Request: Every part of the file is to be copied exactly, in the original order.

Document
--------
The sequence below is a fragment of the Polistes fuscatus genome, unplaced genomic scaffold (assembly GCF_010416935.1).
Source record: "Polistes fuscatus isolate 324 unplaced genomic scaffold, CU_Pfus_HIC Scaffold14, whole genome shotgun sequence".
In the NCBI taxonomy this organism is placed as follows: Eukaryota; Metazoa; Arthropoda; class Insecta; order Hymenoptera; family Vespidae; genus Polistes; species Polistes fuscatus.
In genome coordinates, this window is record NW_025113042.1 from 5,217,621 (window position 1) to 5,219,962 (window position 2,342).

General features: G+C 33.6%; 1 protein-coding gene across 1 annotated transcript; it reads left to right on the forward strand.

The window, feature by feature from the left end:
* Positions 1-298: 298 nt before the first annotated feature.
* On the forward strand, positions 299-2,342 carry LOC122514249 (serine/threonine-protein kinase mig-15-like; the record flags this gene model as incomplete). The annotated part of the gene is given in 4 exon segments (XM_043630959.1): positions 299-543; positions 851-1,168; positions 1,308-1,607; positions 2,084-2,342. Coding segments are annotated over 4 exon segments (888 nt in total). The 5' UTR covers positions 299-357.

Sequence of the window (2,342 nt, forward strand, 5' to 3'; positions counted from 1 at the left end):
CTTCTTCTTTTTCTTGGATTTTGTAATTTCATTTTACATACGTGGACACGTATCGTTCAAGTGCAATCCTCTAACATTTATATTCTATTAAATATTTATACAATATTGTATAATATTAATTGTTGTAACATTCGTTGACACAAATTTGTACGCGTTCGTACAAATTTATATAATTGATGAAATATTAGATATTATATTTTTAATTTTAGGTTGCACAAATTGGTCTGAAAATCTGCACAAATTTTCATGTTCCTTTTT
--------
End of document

The sequence below is a fragment of the Polistes fuscatus genome, unplaced genomic scaffold (assembly GCF_010416935.1).
Source record: "Polistes fuscatus isolate 324 unplaced genomic scaffold, CU_Pfus_HIC Scaffold14, whole genome shotgun sequence".
In the NCBI taxonomy this organism is placed as follows: Eukaryota; Metazoa; Arthropoda; class Insecta; order Hymenoptera; family Vespidae; genus Polistes; species Polistes fuscatus.
In genome coordinates, this window is record NW_025113042.1 from 5,217,621 (window position 1) to 5,219,962 (window position 2,342).

General features: G+C 33.6%; 1 protein-coding gene across 1 annotated transcript; it reads left to right on the forward strand.

The window, feature by feature from the left end:
* Positions 1-298: 298 nt before the first annotated feature.
* On the forward strand, positions 299-2,342 carry LOC122514249 (serine/threonine-protein kinase mig-15-like; the record flags this gene model as incomplete). The annotated part of the gene is given in 4 exon segments (XM_043630959.1): positions 299-543; positions 851-1,168; positions 1,308-1,607; positions 2,084-2,342. Coding segments are annotated over 4 exon segments (888 nt in total). The 5' UTR covers positions 299-357.

Sequence of the window (2,342 nt, forward strand, 5' to 3'; positions counted from 1 at the left end):
CTTCTTCTTTTTCTTGGATTTTGTAATTTCATTTTACATACGTGGACACGTATCGTTCAAGTGCAATCCTCTAACATTTATATTCTATTAAATATTTATACAATATTGTATAATATTAATTGTTGTAACATTCGTTGACACAAATTTGTACGCGTTCGTACAAATTTATATAATTGATGAAATATTAGATATTATATTTTTAATTTTAGGTTGCACAAATTGGTCTGAAAATCTGCACAAATTTTCATGTTCCTTTTT